Conflicts & War

Kishida promises ‘not to repeat the ravages of war’ in WWII memory

Tokyo, Aug 15 (EFE).- Japanese Prime Minister Fumio Kishida said Monday he promised not to repeat the ravages of war, at a ceremony held in Tokyo in memory of those who fell in the conflict between 1939 and 1945.

The Japanese leader reaffirmed the pacifist character of Japan in his speech delivered Monday in commemoration of the Japanese capitulation at the end of World War II just 77 years ago, and in memory of the 2.3 million Japanese soldiers and 800,000 civilians who died in the contest.

“We will never repeat the ravages of war. We will continue to fulfill this firm commitment,” said Kishida in his intervention in the speech, before a minute’s silence was observed in memory of the fallen.

“In a world where conflicts still abound, Japan remains determined to uphold its proactive pacifism. Under this banner, we will join forces with the international community and do our best to solve the various problems we face,” Kishida said.

The ceremony was held in the Nippon Budokan pavilion with the attendance of 1,000 participants, including Emperors Naruhito and Masako, other political representatives of Japan and relatives of those killed in combat.

Attendees increased from just 200 who were present on the same date last year, due to restrictions over the pandemic, although it was well below the 5,000 who used to participate before the global health crisis.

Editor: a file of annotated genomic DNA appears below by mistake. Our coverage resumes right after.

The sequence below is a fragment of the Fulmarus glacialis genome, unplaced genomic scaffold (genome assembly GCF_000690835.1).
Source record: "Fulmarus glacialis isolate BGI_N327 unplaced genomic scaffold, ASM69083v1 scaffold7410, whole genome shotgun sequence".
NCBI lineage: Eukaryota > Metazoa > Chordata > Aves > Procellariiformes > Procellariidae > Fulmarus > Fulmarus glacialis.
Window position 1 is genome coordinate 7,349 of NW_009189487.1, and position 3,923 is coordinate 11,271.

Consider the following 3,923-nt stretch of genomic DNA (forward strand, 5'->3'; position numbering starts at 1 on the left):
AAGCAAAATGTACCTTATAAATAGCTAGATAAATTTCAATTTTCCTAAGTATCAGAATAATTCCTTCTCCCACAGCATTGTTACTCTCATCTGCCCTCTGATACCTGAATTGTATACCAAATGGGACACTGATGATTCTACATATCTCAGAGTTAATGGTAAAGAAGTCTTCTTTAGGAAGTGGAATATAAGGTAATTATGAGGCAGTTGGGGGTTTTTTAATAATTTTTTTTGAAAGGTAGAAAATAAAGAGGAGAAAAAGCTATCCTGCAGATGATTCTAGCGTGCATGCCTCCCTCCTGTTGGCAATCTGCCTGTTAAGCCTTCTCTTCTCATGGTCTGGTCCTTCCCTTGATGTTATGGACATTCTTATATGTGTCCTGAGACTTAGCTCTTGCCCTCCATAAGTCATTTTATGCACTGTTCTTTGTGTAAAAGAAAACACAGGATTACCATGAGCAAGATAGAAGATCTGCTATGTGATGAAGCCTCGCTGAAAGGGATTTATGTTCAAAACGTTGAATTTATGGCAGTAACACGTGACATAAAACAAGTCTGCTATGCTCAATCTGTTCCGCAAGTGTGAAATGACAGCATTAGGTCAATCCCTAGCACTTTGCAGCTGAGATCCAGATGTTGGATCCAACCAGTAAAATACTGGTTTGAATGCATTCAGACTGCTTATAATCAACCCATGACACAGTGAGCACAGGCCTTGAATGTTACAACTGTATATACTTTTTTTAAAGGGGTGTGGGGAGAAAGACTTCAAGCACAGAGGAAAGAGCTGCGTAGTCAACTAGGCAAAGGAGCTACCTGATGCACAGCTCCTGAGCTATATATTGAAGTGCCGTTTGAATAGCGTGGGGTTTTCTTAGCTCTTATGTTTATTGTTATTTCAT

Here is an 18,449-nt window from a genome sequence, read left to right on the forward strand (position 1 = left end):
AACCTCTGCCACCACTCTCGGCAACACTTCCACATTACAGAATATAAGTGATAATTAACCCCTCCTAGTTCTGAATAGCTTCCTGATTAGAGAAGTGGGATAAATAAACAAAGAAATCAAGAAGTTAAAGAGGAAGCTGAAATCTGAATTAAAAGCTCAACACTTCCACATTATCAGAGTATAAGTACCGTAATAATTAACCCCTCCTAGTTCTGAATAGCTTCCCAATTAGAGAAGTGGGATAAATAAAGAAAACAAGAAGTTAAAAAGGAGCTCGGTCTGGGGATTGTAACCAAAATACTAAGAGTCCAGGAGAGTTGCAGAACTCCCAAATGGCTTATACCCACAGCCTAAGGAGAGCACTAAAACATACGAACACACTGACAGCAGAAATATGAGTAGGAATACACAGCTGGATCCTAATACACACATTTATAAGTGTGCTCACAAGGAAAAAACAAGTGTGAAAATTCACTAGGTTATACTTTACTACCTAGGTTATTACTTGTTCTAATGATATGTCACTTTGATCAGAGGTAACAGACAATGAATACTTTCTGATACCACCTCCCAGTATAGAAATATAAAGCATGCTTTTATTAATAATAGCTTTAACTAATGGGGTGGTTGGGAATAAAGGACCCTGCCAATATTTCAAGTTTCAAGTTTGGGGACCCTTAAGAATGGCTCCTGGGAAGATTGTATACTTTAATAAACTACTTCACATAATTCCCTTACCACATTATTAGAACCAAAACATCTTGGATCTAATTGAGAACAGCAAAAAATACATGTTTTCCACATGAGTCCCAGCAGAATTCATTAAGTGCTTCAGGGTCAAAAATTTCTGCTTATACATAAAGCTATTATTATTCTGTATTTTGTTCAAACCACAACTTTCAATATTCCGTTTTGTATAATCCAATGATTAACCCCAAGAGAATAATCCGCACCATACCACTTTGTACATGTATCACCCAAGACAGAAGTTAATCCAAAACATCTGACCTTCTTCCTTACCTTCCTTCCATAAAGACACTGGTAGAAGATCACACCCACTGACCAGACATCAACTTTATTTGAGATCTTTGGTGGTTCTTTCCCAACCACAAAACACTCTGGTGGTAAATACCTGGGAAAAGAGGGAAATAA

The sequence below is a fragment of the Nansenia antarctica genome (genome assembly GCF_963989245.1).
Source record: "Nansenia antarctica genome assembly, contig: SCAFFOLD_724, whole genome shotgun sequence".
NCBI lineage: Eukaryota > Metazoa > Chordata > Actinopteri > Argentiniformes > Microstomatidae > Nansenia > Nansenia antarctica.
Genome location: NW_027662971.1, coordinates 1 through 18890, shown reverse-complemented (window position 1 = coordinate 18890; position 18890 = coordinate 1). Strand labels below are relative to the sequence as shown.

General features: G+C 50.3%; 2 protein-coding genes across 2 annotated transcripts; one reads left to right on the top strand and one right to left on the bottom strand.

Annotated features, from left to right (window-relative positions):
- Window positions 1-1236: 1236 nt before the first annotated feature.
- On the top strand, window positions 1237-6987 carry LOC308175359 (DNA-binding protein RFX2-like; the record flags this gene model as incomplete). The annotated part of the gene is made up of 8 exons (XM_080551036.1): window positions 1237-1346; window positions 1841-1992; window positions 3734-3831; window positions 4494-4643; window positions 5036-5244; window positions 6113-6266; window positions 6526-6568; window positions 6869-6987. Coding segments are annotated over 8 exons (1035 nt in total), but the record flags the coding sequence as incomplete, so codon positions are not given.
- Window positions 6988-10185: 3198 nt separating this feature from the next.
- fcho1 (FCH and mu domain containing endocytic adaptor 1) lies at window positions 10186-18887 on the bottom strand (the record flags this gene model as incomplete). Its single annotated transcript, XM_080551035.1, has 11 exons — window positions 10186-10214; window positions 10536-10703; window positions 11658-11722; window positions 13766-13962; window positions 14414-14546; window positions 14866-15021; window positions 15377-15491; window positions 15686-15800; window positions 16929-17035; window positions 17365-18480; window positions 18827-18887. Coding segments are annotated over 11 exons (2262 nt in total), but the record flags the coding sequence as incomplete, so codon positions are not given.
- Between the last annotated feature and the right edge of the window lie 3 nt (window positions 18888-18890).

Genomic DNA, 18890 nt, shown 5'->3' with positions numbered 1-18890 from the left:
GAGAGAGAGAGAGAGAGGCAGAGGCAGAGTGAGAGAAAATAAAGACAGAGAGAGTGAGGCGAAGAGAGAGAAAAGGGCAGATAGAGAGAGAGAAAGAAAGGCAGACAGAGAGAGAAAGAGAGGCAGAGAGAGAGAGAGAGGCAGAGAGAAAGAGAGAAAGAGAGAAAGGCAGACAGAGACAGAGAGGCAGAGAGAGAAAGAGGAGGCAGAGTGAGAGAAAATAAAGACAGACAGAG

On Aug. 15, the date Japan signed its World War II surrender a few days after suffering the first atomic attacks in Hiroshima and Nagasaki, Kishida also sent an offering to the Yasukuni Shinto shrine, controversial for its links to Japan’s militaristic past.

The prime minister didn’t visit the shrine, as his predecessors have done since former Prime Minister Shinzo Abe attended the site at the end of 2013 and unleashed criticism from neighboring countries that suffered Japanese expansionism and even from the United States.

Yasukuni honors those who fell for Japan between the late 19th century and 1945, more than 2.4 million people, including 14 politicians and imperial army officers convicted as Class A war criminals after World War II.

Economic Security Minister Sanae Takaichi and Koichi Hagiuda, president of the ruling party’s influential Policy Research Council, visited the sanctuary Monday, two of the new appointments announced last week within the reshuffle of the Government Cabinet decided by Kishida. EFE


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